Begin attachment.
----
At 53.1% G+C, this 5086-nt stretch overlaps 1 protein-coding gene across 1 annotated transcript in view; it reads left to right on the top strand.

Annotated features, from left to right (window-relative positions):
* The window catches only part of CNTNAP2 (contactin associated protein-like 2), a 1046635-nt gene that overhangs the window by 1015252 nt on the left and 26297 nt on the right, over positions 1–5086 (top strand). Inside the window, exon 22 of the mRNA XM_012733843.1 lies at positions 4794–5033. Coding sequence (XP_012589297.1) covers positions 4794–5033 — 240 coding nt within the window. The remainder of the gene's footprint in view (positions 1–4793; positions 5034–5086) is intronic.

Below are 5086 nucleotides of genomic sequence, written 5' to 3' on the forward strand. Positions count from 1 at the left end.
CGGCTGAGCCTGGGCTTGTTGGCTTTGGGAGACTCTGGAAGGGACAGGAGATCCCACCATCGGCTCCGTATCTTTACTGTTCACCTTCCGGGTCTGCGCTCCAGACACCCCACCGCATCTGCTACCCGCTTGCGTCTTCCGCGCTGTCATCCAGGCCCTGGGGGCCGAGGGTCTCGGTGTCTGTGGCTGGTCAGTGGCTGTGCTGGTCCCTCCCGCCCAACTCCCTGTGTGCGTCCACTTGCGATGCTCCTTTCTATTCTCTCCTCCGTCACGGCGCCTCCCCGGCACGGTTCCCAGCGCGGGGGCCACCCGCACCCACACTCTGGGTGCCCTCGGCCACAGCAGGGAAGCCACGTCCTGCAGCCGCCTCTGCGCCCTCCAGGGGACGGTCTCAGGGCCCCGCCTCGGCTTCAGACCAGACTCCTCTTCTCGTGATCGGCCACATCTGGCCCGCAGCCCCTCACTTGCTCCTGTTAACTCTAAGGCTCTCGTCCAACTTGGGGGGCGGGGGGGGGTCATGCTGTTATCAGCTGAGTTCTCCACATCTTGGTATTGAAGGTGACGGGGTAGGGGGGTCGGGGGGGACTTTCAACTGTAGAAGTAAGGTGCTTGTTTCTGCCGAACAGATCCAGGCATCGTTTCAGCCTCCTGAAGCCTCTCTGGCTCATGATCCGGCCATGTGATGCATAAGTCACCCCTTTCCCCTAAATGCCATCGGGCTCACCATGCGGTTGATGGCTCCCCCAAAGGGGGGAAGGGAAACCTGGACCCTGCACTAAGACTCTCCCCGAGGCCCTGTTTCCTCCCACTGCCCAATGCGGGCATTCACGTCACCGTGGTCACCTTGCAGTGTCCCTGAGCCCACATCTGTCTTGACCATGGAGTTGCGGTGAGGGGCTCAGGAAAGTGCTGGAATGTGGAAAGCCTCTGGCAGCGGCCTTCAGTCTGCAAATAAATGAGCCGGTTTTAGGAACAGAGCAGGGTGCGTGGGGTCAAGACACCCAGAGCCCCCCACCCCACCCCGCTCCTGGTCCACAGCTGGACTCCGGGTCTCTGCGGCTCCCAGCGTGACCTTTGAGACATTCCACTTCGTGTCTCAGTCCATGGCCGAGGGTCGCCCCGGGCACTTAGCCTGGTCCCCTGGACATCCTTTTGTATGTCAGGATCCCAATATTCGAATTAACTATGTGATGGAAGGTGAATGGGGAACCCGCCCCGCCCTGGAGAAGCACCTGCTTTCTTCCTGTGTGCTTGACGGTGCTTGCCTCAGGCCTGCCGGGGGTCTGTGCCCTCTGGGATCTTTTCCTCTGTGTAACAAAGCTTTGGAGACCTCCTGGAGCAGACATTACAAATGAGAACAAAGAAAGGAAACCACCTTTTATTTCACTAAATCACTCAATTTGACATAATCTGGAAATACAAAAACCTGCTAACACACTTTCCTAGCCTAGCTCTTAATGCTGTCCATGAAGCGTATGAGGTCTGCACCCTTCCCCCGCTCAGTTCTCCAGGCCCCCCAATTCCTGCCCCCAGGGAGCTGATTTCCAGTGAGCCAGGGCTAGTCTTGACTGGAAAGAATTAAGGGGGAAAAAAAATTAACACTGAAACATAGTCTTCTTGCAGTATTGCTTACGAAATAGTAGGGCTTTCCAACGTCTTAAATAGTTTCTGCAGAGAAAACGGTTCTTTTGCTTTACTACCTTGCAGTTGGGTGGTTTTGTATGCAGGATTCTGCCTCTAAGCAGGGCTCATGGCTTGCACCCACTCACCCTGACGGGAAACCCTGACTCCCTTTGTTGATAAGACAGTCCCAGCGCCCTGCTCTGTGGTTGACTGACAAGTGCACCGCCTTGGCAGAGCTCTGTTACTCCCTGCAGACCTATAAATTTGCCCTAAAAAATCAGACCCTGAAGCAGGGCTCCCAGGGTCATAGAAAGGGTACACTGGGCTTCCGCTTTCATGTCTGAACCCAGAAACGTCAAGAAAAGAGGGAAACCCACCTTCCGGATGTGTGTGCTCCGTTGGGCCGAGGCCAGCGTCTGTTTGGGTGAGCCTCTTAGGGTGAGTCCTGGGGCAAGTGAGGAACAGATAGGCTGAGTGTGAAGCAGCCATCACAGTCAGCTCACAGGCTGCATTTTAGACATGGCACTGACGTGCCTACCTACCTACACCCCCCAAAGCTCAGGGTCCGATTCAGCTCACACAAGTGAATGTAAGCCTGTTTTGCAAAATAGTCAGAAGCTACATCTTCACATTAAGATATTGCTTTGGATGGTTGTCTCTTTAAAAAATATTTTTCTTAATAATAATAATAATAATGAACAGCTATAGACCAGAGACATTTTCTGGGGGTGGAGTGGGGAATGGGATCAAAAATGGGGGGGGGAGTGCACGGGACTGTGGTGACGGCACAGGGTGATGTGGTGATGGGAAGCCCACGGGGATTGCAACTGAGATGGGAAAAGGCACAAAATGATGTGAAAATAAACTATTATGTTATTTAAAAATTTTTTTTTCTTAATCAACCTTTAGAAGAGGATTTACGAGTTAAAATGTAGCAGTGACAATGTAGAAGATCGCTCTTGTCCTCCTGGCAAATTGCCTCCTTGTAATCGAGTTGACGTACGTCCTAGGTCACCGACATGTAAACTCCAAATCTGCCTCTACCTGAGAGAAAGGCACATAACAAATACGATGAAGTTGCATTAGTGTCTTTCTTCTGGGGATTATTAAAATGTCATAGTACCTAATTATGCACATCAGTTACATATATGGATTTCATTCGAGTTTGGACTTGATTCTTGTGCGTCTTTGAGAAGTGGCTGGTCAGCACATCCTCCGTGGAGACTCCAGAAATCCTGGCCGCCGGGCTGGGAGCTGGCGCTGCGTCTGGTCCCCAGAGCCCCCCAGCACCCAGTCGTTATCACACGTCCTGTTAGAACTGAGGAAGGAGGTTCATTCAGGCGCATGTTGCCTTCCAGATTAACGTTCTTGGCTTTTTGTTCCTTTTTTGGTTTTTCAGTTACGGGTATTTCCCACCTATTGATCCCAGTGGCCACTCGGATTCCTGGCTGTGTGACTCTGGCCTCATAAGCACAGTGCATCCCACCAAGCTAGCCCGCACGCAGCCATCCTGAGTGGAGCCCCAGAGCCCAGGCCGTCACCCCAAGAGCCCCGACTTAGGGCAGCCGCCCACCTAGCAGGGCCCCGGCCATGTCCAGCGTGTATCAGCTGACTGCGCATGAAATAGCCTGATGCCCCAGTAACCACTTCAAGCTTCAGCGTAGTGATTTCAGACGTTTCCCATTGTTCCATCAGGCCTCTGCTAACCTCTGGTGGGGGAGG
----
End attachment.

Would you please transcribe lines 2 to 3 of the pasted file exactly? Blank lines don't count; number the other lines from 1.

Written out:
Annotated features, from left to right (window-relative positions):
* The window catches only part of CNTNAP2 (contactin associated protein-like 2), a 1046635-nt gene that overhangs the window by 1015252 nt on the left and 26297 nt on the right, over positions 1–5086 (top strand). Inside the window, exon 22 of the mRNA XM_012733843.1 lies at positions 4794–5033. Coding sequence (XP_012589297.1) covers positions 4794–5033 — 240 coding nt within the window. The remainder of the gene's footprint in view (positions 1–4793; positions 5034–5086) is intronic.